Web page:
The Swiss victory in 2003 highlighted how dramatic the event had changed. The team was comprised of the best free agents money could buy, and their club’s location prevented them from hosting the event on home waters. The selection of Valencia as the venue for the 32nd America’s Cup did bring the event to the European continent, but when the home Spanish team was eliminated during the 2007 challenger trials, interest among the local crowd dropped too.

There is little doubt that if New Zealand had beaten the Swiss in the 2007 Match, the Cup would have returned to Auckland. And when the U.S. won the America’s Cup in 2010, they said their preferred location to defend would be at their home too. But first, there was a mountain of obstacles to overcome before San Francisco could be confirmed as the venue for the 34th America’s Cup.

While initial enthusiasm among San Francisco officials and residents was high, the defender Golden Gate Yacht Club team considered all possible venue options, and received serious interest from other U.S. and European cities. With the list of prospects now whittled down to San Francisco, Italy, and Spain, the defender would not be without recourse if the home venue was unavailable.

Perhaps motivated by the threat of losing the event, San Francisco officials recently confirmed the event could be held at home. Local government has a plan. The sailing area is available, with consistent winds certain to provide epic action. The opportunity to energize local spectator interest is unquestioned. The road has been cleared for the winning team to once again bring the America’s Cup home to their country to defend.

The venue for the 34th America’s Cup will be confirmed by December 31st. At a time when the event desperately needs to connect again with the fans, taking the event anywhere other than San Francisco would be a step in the wrong direction. Without a nationality requirement for the team members, there needs to at least be one for the venue.

- Craig Leweck, Scuttlebutt




peterrugg
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Sep 8, 2010, 7:20 PM

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Craig,
Well said. We all have ample opportunity to get behind a multi-national team like Puma or Erikson in the VOR (or whatever it is called this week). As the AC is a friendly competition between foreign countries, the absence of a nationality rule is a bit hypocritical.
Peter


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Sep 9, 2010, 10:00 AM

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From Neil W. Humphrey:

I really enjoyed your words in TIME TO TAKE A STEP IN THE RIGHT DIRECTION as there are many questions to be asked about what is being done. I see the changes much like you but my questions about them are quite different for just two reasons -

1. The Cup was donated as stated in the Deed "This Cup is donated upon the conditions that it shall be preserved as a perpetual Challenge Cup for friendly competition between foreign countries" In general one could read that it was donated to the sport.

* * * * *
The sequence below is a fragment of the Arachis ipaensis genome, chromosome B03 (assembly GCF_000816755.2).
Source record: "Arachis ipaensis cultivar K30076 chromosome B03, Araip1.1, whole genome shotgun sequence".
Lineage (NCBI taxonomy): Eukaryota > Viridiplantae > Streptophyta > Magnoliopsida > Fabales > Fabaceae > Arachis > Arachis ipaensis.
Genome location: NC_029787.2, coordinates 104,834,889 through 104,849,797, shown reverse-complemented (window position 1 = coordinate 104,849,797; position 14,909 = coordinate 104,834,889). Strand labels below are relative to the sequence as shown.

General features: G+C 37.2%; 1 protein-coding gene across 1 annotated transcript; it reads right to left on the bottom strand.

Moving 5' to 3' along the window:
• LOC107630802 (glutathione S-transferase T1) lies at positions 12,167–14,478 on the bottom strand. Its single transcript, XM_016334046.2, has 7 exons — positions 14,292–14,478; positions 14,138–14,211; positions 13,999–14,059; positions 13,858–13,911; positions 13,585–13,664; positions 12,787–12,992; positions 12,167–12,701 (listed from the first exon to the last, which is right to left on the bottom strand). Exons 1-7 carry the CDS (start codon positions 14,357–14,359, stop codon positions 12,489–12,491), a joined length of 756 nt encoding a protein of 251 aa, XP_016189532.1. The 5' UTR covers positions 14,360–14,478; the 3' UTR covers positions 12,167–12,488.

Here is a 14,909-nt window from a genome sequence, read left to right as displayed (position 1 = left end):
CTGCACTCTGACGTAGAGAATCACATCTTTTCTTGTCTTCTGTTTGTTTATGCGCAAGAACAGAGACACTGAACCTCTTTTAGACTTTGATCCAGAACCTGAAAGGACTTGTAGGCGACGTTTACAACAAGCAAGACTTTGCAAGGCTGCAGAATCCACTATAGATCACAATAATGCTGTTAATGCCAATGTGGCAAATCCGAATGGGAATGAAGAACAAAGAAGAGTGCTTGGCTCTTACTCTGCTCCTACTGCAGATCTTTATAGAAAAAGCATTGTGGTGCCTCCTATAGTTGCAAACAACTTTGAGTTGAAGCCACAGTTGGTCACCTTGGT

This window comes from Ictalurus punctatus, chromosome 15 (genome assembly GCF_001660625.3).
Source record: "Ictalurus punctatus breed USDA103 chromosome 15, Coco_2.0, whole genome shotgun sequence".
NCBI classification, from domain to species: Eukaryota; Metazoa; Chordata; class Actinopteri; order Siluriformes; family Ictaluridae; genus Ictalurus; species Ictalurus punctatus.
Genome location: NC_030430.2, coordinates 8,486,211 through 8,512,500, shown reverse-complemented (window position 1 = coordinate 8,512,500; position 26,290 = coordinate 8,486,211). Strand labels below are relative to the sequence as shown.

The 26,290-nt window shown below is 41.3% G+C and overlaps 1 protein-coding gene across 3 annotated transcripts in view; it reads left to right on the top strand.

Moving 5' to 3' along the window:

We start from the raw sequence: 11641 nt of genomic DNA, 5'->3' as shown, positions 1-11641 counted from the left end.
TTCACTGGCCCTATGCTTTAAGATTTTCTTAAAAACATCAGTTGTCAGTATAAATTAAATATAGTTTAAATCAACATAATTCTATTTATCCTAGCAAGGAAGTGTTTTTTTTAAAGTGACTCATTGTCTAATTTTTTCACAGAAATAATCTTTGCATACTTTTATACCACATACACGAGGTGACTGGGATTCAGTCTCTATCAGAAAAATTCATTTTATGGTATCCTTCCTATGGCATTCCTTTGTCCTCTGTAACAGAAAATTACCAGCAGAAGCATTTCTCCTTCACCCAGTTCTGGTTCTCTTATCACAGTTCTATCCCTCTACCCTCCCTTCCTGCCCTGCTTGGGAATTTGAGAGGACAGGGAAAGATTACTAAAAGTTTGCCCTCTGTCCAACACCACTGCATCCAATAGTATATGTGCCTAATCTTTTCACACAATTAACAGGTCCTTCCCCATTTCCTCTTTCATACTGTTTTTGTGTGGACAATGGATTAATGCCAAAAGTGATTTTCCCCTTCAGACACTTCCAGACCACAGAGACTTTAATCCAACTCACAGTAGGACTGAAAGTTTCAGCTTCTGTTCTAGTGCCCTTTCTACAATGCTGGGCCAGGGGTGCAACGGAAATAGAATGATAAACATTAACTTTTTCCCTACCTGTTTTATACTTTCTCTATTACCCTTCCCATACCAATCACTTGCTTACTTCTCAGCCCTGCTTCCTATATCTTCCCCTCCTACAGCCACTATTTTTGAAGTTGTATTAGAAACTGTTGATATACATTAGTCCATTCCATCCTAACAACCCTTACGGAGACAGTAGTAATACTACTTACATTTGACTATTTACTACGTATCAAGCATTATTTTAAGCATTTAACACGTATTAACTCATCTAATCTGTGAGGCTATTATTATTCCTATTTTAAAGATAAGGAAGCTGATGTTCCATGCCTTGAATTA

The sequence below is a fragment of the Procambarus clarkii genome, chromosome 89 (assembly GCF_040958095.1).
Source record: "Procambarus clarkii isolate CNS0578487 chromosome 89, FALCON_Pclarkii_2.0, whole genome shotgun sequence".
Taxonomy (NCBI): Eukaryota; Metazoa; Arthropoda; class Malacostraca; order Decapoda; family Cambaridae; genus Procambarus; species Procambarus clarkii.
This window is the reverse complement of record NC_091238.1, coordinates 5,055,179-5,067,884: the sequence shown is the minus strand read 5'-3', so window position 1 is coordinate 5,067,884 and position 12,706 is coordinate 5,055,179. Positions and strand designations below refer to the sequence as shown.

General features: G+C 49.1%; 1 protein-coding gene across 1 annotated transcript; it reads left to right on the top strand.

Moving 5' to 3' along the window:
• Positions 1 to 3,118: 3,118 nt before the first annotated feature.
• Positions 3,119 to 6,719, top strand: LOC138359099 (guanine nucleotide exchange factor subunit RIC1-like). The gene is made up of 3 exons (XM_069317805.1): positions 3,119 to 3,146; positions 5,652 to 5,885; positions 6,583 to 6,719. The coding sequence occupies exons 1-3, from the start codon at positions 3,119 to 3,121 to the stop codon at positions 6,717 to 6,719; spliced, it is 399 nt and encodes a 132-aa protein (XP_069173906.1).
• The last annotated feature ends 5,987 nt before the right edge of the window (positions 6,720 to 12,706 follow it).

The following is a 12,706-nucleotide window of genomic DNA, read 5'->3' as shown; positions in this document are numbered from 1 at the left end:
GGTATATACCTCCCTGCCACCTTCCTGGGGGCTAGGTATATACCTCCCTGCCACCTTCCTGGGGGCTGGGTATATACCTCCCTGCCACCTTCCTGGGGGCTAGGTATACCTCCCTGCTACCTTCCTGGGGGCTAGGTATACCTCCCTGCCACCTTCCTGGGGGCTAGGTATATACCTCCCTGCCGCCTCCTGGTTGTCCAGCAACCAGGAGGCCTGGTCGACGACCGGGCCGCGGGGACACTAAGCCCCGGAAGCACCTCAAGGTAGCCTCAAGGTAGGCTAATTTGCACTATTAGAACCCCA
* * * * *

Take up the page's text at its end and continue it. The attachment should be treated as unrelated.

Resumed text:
The Deed is probably the only entity that can claim ownership of The Cup and other AC Properties and etc. That would mean any events derived from the Deed and The Cup would be as well, one would think. Ideally the Deed, The Cup and their properties should be retained by a controlling AC Trust with a board of individuals who are at arm's length from the Defender, AC events and with a focus on AC tradition and history. By doing this the commercial side of AC events would be licensed out from the Trust. Not only would Defender get reimbursed for their event costs, all the teams could get some expenses covered but the AC Trust could and should be properly compensated for its properties and be accountable financially to the IRS, NYS and the sailing community. AC Trust revenues could be used to benefit the sport which takes us full circle back to the donation of the Deed, The Cup and its properties.

2. The Defender as per the Deed is only responsible, has duties and obligations to only one challenger. The event they race in is the only event that can be called the AC as the Challenger Selection Series (CSS) is not covered under the Deed. This aspect of a CSS can't even be covered by Mutual Consent as the AC is only about vessels in a 1 vs 1 match of several matches. This being the case for the Defender, the question "TIME TO TAKE A STEP IN THE RIGHT DIRECTION" could ask why is the Defender jeopardizing racing at home when it's a 1 vs 1 match in the Deed. The Defender has no financial responsibilities, duties or obligations other than a 1 vs 1 event which seems to make racing in the Defenders home waters a no brainer as AC tradition and history have shown us until the Swiss came along with a different direction.

My hat is off to Larry Ellison, GGYC/BOR and those involved for staying the course of AC tradition and history during the legal saga and a true Deed of Gift match. It was a true lifetime event. But maybe unlike the Canada's Cup where there is a custodian or Trustee to glide a donation to the sport, the AC might continue to struggle without direction for better or worse for all beneficiaries within the sport until a Defender is willing to take a stand on AC tradition and history.......hope it's LE, GGYC/BOR as they had a solid understanding of the pre-DOG 33rd direction the Swiss where trying to take and said no to it.




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Sep 9, 2010, 12:57 PM

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WHAT WILL BE ANNOUNCED ON MONDAY